Have you ever made a throw pillow and while you were sewing the front piece to the back, found that the last two corners didn’t match up perfectly? When you hang drapes, do they ever hang with one side higher than the other even though you know the curtain rod is level?
When I first began to sew (a few decades back), I believed that all I had to do was measure and cut my fabric. I never considered that I would have to “square” it. It was a rude awakening when I had “leftover” fabric on a pillow case or crooked curtains hanging on my wall. Argh! That’s when I discovered the importance of preparing the fabric in advance to cutting it.
What is squaring, you might ask? Squaring is when you form right angles with four even sides for a square (ie: a pillow) or two by two sides for a rectangle (ie: drapes). When you purchase fabric, it looks straight, doesn’t it. The selvages are straight. The fabric cutter at the local shop, cut a straight line at the measurement you asked for. It should be squared already! No such luck, but with a little prep work, you can avoid a lot of frustration later in a sewing project.
First you must determine what size you need your fabric to be. (Don’t forget to include the seam allowances.) When you purchase the fabric always add a little extra to the cut length. If you are working with a pattern; it might be a good idea to look for the repeat and add an extra one to the measurements. (The extra repeat allows you to determine where your pattern begins and ends in the project you are working on). In my example I am showing you how to cut a 10” quilting square. The same instructions can be used in just about any other project that you need right angles and even sides.
I have a piece of scrap fabric that has previously been used on another project.
Since three of the sides have previously been cut, squaring it is very important to get even equal sides across the width and length of the finished piece.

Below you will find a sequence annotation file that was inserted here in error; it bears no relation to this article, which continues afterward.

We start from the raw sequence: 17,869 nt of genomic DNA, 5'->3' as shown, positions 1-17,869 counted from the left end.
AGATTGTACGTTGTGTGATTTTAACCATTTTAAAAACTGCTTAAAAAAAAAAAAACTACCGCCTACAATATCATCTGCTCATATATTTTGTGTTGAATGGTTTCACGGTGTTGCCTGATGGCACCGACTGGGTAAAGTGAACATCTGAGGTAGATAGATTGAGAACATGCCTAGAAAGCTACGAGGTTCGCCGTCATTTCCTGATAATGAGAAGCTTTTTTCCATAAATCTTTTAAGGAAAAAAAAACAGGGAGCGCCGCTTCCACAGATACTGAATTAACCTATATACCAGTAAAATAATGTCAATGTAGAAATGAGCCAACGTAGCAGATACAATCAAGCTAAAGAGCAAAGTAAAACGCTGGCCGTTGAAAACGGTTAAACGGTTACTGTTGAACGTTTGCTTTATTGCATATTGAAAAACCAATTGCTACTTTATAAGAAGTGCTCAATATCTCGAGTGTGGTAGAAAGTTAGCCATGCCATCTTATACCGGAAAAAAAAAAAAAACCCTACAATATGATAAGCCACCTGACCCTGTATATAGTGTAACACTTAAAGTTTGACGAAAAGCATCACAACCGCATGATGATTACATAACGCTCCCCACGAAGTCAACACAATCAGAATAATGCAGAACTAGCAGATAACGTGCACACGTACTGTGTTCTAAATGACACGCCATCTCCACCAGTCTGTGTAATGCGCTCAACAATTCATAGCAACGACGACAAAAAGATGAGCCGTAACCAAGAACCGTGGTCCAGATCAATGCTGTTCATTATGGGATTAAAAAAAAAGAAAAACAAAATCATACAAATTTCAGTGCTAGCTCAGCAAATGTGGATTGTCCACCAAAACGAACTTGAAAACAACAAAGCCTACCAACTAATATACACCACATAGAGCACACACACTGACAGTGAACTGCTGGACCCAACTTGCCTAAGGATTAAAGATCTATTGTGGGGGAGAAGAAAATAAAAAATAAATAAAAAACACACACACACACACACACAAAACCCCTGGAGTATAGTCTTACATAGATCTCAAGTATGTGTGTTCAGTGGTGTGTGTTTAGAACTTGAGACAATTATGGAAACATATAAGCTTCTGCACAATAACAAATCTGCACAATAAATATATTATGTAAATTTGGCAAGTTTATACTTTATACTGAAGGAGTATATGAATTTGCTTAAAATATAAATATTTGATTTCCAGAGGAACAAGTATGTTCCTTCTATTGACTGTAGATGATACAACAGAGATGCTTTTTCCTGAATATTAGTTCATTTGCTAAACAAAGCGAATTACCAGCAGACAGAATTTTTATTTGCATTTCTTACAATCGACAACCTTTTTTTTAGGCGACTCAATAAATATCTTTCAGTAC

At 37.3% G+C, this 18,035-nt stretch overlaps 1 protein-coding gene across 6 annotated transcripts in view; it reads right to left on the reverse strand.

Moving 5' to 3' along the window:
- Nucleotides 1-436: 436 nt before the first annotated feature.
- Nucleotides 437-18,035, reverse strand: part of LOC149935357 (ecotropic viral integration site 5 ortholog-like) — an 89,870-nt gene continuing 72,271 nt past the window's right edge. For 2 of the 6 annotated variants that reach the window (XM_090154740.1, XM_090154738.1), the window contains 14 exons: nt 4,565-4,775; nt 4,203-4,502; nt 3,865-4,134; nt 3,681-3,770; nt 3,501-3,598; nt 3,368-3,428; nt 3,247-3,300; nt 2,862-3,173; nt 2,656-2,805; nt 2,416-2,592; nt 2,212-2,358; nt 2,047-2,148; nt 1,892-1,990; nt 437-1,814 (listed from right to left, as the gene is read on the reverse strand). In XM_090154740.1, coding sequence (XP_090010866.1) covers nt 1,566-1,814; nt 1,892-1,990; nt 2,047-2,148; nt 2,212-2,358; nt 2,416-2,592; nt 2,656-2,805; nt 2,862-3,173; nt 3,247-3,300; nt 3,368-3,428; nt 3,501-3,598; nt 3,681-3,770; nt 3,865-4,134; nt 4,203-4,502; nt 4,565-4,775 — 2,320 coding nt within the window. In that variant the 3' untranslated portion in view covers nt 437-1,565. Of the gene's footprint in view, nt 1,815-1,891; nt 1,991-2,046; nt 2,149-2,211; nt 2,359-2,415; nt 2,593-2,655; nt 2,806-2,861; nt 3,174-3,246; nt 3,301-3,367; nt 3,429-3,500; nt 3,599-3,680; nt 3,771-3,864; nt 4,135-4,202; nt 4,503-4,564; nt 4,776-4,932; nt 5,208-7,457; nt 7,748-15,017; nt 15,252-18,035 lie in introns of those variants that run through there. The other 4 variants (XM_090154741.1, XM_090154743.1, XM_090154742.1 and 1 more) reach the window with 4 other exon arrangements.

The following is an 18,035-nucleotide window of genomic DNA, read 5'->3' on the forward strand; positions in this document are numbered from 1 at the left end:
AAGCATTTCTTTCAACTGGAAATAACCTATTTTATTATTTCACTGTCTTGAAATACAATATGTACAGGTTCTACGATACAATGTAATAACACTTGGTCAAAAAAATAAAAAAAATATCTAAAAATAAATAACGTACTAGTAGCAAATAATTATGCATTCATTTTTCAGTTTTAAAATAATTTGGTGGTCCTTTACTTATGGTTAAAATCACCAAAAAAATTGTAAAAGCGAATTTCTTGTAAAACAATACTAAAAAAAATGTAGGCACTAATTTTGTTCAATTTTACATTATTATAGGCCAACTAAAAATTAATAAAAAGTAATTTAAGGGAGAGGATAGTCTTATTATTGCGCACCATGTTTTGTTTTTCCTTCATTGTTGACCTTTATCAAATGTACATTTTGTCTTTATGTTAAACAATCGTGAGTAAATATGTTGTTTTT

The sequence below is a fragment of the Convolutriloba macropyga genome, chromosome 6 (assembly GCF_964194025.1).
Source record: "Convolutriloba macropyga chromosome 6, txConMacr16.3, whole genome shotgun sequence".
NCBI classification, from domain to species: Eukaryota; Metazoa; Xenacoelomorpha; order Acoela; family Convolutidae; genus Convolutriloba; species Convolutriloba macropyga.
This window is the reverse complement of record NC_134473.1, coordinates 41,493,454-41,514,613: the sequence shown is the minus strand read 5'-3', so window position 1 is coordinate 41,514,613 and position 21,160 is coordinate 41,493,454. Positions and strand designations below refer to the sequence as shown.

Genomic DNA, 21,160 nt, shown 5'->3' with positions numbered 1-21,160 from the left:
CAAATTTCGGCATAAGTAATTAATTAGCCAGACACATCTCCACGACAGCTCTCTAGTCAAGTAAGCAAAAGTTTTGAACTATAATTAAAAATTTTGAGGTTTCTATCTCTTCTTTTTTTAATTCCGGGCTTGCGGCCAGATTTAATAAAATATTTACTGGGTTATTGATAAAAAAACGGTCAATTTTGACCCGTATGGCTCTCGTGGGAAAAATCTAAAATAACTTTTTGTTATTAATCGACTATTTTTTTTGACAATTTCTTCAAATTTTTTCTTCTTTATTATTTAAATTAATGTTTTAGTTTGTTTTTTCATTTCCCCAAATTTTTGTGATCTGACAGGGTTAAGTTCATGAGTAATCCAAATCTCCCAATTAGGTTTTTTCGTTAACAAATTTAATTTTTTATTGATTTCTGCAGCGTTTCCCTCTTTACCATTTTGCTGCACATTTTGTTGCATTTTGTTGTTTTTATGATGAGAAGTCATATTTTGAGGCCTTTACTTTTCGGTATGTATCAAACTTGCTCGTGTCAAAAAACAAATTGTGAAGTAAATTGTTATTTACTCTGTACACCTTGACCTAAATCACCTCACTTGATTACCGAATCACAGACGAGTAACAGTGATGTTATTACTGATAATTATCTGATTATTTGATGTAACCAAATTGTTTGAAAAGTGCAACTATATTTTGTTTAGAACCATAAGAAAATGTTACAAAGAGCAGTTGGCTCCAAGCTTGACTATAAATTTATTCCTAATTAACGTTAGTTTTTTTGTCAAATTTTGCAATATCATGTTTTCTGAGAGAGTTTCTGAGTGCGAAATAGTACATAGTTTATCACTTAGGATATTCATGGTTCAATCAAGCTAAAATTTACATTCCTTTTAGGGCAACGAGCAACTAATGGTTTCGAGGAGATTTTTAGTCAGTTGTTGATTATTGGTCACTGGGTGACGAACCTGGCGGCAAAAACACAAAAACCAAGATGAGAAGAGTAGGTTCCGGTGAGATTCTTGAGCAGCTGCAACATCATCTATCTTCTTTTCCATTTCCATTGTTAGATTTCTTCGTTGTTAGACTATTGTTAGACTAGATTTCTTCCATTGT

Any fabric that will be washed after it is finished should to be pre-washed prior to beginning your project. Make sure to iron all wrinkles and creases out of the fabric before cutting.
With this piece of scrap fabric, I cut off the curved side. I needed to start with a straight edge.
Place the straight edge of the fabric just below the bottom line of your cutting mat (this edge will be straightened later).
Now lay your ruler on top of the fabric and line it up with the measurement you need on the cutting mat – in this case I am cutting a 10” square.
While pressing firmly on the ruler, place the blade of your rotary cutter next to the edge of the ruler, and cut the fabric. This is your first straight edge.
Now turn the fabric and place the cut straight edge on the bottom line of your mat. You will see that there is a little excess at the top where your measurement line is (10” mark on this project).
Repeat the cutting process for this excess. Now my fabric is perfectly 10” in length for the entire width of the square.
Align the bottom edge of the fabric with the 1” mark so that you can see the width measurements underneath. (see the picture below).
Since I am cutting my fabric 10” wide; I have lined it up between the 5” and 15” measurements. I like to work in the middle of my mat so I don’t feel crowded.
I have made sure that the square is hanging over the 5” and 15” markings and that the bottom edge is perfectly aligned with the markings on the mat.
With the ruler firmly held in place cut the fabric on the side (in this case I used the 15” mark) then move the ruler to the left side of the square.
Now cut the last edge. Your fabric is now a perfect square with four right angles.
Here is the fabric on the corner of the mat.
You can see that each side matches up perfectly at the 10” measurements.
The possibilities for this little black square are endless. I can make sooooo many different things with it.